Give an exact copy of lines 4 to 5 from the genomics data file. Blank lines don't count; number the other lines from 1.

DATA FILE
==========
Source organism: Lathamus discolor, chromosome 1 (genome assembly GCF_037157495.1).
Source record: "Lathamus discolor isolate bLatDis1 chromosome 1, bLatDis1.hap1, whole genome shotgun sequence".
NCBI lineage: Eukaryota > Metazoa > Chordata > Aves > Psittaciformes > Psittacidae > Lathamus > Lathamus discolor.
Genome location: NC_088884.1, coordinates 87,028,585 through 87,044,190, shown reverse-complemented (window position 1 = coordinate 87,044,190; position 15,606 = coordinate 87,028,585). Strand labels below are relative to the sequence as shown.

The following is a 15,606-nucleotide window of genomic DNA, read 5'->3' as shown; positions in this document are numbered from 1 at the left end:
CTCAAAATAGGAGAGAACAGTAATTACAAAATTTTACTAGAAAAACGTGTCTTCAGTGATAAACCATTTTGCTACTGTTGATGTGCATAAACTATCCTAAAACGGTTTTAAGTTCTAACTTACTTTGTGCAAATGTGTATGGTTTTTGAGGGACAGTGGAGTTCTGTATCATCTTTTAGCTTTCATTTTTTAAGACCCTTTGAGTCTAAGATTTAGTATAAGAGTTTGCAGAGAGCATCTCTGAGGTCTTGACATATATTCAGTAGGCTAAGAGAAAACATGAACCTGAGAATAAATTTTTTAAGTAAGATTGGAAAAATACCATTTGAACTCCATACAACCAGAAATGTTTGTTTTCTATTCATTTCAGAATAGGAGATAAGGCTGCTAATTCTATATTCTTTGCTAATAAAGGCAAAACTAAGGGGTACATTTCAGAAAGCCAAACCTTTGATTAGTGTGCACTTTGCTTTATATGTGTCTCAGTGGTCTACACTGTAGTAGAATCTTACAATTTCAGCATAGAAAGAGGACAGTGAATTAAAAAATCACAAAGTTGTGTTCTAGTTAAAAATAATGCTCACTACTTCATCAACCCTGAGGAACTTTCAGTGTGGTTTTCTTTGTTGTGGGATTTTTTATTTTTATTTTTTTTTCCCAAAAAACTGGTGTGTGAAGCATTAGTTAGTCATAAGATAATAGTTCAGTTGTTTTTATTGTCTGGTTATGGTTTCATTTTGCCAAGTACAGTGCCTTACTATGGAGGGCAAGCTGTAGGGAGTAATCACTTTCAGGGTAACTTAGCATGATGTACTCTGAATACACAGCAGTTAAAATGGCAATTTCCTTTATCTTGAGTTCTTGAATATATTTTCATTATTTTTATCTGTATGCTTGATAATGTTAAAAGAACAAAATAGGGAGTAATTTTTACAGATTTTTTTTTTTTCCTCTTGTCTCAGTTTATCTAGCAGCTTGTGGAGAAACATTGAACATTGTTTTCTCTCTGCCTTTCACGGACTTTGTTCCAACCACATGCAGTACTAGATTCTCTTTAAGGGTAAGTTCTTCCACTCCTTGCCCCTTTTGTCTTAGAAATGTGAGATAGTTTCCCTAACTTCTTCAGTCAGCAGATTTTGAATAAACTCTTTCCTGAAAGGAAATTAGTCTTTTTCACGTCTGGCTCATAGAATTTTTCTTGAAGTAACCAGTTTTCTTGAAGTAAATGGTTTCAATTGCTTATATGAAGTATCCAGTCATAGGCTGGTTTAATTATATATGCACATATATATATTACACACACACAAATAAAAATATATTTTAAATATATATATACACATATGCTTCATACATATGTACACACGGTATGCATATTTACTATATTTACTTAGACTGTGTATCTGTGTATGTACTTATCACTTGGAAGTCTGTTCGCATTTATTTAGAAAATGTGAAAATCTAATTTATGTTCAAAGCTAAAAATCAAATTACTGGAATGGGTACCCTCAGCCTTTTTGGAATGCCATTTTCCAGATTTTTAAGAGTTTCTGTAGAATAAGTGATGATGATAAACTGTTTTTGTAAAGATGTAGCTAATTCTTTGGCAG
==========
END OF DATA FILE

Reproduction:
Genome location: NC_088884.1, coordinates 87,028,585 through 87,044,190, shown reverse-complemented (window position 1 = coordinate 87,044,190; position 15,606 = coordinate 87,028,585). Strand labels below are relative to the sequence as shown.

The following is a 15,606-nucleotide window of genomic DNA, read 5'->3' as shown; positions in this document are numbered from 1 at the left end: